In Japan, by contrast, inflated markets in real-estate and shares burst terminally in the early 1990's. Since then, Japan has been mired in stagnation, with the state unable to curb savings and stimulate demand. In Germany, bubble markets never really got off the ground. Both Germany and Japan have suffered from persistent high domestic savings and weak domestic demand, and have only achieved moderate growth through export to the consumer-boom countries like the US. China is more paradoxical. Its level of development would suggest unsaturated consumer markets, yet development has been very unequal and its culture, like that of Germany and Japan, seems to promote savings. China, like Germany and Japan, has weak domestic demand, a high savings rate and export-led growth. All three have lent a large proportion of their savings to the US and other trade-deficit countries. The US and UK have seemed obsessed with consumption. Indeed, there was a consumption-led boom. But nonetheless, this consumption has simply been fuelled by the excessive savings of others. Demand has been high, but it has been demand brought forward from the future.

These trends are obviously unsustainable. So far, governments and central banks have always been able to
prevent collapse, but with interest rates at rock-bottom and unprecedented quantitative easing failing to provide much stimulus to the real economy, monetary policy appears to be running out of ammunition. The last remaining option for governments is deficit spending, though some, like Greece, are already facing difficulties financing their deficits. It remains to be seen how long markets will finance the deficits of the major industrial economies.

What is to be done?

If this viewpoint is correct, it will have three main implications:


1. Re-regulation is not enough. The current crisis is not a simple result of policy errors. It was not caused by the behaviour of financial institutions or the de-regulation of what they do. I think it is safe to suppose that this de-regulation took place because it was in the short-term interest of politicians and their backers to facilitate the emerging trends, with little understanding of the long-term consequences. Tighter controls of the financial sector, including measures to curb asset price inflation, would be desirable. They might increase the likelihood that future savings are invested in the real economy by reining in the alternatives posed by speculation. But even this would do nothing to ensure that the real economy offers attractive investment opportunities. Until that happens, non-debt-dependent growth will be elusive.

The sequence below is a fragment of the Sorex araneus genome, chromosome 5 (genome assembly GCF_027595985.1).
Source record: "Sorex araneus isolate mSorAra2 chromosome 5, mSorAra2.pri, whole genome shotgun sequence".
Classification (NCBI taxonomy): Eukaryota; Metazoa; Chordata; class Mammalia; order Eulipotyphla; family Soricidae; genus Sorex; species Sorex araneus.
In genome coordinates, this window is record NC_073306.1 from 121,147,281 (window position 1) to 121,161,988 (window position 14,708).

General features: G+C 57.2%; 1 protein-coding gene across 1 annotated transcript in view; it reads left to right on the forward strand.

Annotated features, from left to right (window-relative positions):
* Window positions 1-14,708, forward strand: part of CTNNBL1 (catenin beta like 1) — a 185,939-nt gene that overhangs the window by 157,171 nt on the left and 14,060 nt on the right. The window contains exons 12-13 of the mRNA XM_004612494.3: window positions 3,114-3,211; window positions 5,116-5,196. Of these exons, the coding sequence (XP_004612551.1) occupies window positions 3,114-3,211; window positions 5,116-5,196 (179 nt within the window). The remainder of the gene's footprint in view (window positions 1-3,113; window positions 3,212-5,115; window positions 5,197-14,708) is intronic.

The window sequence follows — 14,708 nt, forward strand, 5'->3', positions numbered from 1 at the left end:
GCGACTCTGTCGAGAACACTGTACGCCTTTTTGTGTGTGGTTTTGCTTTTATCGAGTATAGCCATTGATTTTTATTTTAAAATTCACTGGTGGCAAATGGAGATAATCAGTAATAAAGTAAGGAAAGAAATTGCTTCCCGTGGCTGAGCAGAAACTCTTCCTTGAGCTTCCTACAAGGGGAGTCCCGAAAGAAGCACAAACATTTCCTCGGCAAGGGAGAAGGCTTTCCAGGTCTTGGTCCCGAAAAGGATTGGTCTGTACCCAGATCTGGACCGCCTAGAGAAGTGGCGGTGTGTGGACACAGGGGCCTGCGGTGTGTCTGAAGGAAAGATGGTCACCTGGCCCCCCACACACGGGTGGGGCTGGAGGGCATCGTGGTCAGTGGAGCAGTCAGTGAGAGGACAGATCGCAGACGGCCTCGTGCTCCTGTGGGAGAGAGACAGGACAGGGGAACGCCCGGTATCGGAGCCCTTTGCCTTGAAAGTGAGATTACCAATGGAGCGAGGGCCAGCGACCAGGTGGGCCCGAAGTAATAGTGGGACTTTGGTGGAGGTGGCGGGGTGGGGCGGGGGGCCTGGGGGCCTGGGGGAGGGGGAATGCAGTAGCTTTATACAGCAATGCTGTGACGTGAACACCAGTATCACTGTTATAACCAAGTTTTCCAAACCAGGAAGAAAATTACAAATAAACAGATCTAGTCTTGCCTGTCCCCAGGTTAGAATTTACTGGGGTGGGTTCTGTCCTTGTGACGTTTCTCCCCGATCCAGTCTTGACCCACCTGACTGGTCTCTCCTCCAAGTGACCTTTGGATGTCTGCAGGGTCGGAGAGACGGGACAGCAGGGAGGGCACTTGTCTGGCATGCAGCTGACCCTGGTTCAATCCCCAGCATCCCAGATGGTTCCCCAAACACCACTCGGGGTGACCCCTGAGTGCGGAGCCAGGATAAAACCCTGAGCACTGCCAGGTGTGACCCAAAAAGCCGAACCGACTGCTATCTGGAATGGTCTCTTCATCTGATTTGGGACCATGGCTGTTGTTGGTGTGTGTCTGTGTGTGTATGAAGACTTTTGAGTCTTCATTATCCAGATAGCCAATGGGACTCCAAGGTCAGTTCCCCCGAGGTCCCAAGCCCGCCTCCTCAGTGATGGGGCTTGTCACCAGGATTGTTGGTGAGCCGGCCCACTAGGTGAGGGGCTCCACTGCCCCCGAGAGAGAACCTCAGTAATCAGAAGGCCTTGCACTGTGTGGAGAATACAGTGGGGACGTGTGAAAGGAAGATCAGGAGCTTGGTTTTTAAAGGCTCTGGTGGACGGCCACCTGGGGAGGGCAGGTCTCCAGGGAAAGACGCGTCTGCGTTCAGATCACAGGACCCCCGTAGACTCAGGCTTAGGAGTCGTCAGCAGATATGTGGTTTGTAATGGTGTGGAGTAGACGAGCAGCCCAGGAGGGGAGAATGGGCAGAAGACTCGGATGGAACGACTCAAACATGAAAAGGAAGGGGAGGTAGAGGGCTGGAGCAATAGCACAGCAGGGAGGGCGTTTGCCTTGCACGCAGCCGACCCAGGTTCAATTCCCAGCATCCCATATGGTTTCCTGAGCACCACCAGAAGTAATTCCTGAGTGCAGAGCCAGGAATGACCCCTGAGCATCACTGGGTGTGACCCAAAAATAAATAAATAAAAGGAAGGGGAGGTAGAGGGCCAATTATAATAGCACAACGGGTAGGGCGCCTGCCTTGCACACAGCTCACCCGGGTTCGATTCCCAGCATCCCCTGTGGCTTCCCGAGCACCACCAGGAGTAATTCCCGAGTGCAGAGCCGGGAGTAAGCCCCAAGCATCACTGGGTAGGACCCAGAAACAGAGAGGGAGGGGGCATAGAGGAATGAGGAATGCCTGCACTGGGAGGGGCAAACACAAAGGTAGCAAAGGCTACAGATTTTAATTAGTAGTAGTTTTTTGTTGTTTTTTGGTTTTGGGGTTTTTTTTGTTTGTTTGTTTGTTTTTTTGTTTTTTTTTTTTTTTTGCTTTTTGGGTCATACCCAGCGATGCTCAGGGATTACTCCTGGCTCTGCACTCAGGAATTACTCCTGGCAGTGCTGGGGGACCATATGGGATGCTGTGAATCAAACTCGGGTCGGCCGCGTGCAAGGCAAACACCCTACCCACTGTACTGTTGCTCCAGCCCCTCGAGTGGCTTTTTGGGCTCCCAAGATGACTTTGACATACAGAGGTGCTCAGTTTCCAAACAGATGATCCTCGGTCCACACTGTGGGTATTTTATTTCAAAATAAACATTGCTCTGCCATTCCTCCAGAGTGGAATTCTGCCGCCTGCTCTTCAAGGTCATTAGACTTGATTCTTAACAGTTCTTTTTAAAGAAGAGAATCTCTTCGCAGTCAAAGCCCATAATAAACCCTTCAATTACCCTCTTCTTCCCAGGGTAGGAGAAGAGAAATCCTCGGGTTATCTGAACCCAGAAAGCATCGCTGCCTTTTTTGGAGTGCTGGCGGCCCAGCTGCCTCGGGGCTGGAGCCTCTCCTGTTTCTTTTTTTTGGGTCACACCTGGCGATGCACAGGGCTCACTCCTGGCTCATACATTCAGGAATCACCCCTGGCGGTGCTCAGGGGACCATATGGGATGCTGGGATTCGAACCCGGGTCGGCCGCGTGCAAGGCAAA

2. Recovery requires redistribution. An orderly unwinding of today's massive debts and imbalances will only be possible through a recovery of demand, and one that is not fuelled by debt. For three decades, demand has been stimulated by huge transfers of wealth, both from the rich to the poor and from savings-oriented countries to consumption-oriented ones. The problem is that the money must be paid back. But demand can just as well be stimulated by a redistribution of wealth that does not need to be paid back. While we cannot fully re-create the conditions that helped create capitalism's "Golden Age", we could turn back the clock on the growing economic inequality of recent decades. The tools for doing this include legislation (minimum wage, caps on bonuses, etc.) and a more heavily redistributive fiscal system. The latter could also seek to stimulate demand through state spending on infrastructure (e.g. a Green New Deal) and through seeking to create greater financial security in the face of old age, unemployment and ill-health, reducing the desire for personal savings. It needs to be emphasised that such measures cannot be financed by public borrowing, but only by more progressive taxation. We are not talking about a cyclical problem to be addressed by anti-cyclical deficit spending, but a structural problem requiring a structural response.

3. In the face of ageing populations and saturated markets, a more radical rethink may be needed. A fairer version of capitalism might yet breath life into the moribund economies of the West, but for how long? It would begin by helping the poor to catch up on consumption, but would end up making us all richer and all more inclined to save. The problem of ageing societies will not go away. It is not clear that our current financial system is well suited to managing this situation.